The vast majority of the Lake of the Woods District Hospital’s staff have received at least the first dose of their COVID-19 vaccination, as well as certain patients in the hospital’s care.

President and CEO of the lake of the Woods District Hospital, Ray Racette, received his first dose of the COVID-19 vaccine on April 25, making him the hospital’s final staff member to receive the shot.

During a virtual conference with regional media members earlier this week, Racette says over 500 front-line and behind-the-scenes staff members were offered the vaccine, but 20 employees refused the shot, representing about 4 percent of the hospital’s total staff.

“That’s pretty good,” said Racette, who notes the hospital’s goal was to have their staff vaccinated by the end of the month. “We’re now into 16 weeks before the second dose. By the time we hit August, all of our staff will have their second dose. It’s nice to have that done.”

Racette explains that everyone must consent to receive the vaccine, and leadership is looking at additional policies for staff members who refused the COVID-19 vaccination, which could prevent them from performing certain COVID-19 related tasks or cleaning measures. He notes he wouldn’t be surprised to see the COVID-19 vaccine become mandatory for certain healthcare staff in Ontario.

“I think it’s a really important decision. Right now, we have a requirement under a staff health policy for certain things that people need to be immunized against because we don’t want those diseases coming into our hospital and being passed onto patients or other staff.”

As well as staff members, Racette explains certain patients throughout the hospital such as those receiving chemotherapy or dialysis, or those from long-term care homes, also received a dose of the vaccine through the hospital’s vaccination team.

Overall, Racette says the recent vaccination efforts have taken a lot of the stress and burden off of patients and staff, as well as administration and leadership.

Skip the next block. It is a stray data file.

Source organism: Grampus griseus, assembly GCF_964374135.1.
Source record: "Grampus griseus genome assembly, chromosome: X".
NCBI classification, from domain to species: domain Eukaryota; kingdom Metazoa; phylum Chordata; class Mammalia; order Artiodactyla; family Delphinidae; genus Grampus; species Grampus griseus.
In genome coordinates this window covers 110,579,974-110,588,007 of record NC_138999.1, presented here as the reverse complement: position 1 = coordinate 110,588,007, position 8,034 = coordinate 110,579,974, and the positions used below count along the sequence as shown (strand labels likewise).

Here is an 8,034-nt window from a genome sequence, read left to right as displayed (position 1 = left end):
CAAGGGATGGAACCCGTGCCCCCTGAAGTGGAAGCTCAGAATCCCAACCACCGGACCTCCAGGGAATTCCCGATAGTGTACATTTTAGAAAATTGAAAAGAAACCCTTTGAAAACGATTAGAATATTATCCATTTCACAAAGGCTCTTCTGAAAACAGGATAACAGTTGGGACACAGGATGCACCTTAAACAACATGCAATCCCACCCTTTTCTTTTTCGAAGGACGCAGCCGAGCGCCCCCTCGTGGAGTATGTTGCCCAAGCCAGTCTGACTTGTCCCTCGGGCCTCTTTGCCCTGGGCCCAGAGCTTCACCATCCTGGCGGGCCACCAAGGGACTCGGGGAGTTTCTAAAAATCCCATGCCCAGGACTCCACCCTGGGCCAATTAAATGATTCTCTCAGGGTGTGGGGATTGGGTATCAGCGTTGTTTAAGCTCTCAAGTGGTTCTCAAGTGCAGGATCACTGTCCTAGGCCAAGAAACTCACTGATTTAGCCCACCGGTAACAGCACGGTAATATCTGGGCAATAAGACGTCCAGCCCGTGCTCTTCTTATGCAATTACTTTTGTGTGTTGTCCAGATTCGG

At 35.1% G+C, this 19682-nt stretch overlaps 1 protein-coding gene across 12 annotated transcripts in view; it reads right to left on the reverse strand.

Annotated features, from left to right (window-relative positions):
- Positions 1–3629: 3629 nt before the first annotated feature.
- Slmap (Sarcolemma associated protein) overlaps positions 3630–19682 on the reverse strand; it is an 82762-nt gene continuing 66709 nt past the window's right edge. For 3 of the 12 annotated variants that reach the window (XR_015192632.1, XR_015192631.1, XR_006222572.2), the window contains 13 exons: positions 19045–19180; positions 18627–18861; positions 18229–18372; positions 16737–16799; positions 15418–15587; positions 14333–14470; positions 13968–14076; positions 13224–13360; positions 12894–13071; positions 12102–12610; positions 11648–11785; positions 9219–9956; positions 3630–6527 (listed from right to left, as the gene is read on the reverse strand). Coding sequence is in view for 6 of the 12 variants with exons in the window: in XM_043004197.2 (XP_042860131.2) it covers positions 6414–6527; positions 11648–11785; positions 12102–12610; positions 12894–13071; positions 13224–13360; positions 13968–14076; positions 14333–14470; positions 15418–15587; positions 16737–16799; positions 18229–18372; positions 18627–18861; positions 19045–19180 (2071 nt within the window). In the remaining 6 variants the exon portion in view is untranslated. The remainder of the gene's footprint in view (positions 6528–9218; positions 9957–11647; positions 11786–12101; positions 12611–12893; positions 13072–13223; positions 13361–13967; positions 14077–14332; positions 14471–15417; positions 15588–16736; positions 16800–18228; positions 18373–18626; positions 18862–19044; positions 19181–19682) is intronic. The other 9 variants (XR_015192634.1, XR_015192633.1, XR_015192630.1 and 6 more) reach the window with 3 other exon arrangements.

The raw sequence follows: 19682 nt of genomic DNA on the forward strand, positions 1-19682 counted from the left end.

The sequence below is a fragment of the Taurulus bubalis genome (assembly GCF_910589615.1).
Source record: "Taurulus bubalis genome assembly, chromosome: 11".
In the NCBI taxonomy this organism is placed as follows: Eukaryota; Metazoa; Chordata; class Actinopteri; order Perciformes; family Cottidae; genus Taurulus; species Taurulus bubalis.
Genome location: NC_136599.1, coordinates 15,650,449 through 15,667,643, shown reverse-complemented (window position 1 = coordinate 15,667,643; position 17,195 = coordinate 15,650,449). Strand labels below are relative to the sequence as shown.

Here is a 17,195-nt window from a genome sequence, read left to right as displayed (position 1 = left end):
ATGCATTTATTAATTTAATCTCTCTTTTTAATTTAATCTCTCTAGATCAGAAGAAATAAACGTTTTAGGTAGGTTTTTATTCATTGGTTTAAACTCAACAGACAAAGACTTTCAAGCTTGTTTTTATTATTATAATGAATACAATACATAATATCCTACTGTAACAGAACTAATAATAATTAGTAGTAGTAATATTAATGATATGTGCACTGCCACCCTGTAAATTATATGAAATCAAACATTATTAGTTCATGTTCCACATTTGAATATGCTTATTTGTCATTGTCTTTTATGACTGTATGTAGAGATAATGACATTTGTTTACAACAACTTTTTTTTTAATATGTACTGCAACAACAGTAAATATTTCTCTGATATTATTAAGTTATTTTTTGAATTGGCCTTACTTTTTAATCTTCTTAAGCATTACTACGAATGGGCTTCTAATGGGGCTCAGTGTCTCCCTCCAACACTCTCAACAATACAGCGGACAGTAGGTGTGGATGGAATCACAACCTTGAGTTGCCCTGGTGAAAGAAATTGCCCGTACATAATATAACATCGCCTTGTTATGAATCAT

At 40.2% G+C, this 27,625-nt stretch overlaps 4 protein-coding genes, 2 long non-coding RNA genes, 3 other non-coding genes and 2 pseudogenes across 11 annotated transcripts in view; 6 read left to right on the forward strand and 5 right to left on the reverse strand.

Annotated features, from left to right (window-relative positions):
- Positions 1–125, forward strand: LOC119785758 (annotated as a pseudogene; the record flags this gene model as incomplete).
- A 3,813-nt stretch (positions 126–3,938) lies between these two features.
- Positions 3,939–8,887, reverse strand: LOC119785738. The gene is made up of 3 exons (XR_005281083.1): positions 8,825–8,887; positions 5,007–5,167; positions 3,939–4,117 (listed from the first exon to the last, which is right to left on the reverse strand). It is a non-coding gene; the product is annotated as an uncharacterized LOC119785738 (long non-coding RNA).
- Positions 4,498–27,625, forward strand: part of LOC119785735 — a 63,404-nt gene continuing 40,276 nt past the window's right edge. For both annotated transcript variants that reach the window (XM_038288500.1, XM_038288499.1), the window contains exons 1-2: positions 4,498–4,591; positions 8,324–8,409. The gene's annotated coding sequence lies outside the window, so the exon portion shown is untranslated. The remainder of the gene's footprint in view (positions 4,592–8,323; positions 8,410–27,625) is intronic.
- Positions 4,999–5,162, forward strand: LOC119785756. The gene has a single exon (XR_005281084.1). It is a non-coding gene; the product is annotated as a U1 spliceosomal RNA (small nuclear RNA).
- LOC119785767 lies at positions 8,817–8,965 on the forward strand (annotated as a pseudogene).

“We sometimes forget that we’ve been living with COVID for over a year. Anyone coming in our door could be bringing in COVID, not knowing they have it. We’ve had COVID patients. We’ve had [an] outbreak. It was a really emotional experience. Everyone’s lives have been disrupted.”

During the conference, Racette noted COVID-19 has allowed staff to re-evaluate plans for the eventual replacement or expansion of Kenora’s hospital into the All-Nations Hospital, which includes additional negative pressure airflow to assist with respiratory illnesses, as well as creating single-bed rooms built with isolation measures in mind, opposed to rooms with the standard two to three beds for patients.

As of April 28, the NWHU has reported administering nearly 26,000 COVID-19 vaccinations in the area, and about 28 percent of northwestern Ontario’s population has received at least one dose.

The NWHU says 12,111 doses have been administered in residents aged 18-59, 6,058 doses in those aged 60-69, 4,827 doses for residents aged between 70-79, and 2,982 doses have been administered for those 80 or above in their catchment area.

Groups that are eligible to sign-up for the provincial COVID-19 vaccination booking system include anyone aged 60 years or older, healthcare workers, Indigenous adults and those in long-term care homes.

Vaccine appointments for those with the highest risk health conditions such as pregnant adults, those with intellectual or developmental disabilities, obesity with a BMI over 40 or residents on treatments that can cause immuno-suppression, their caregivers, and pregnant people are available by calling 1-833-943-3900 or through their healthcare provider.

More information on booking an appointment can be found HERE.

Anyone with any COVID-19 symptoms or who has been in contact with a positive case of the virus is asked to immediately self-isolate, get tested and remain in isolation until your test results are known.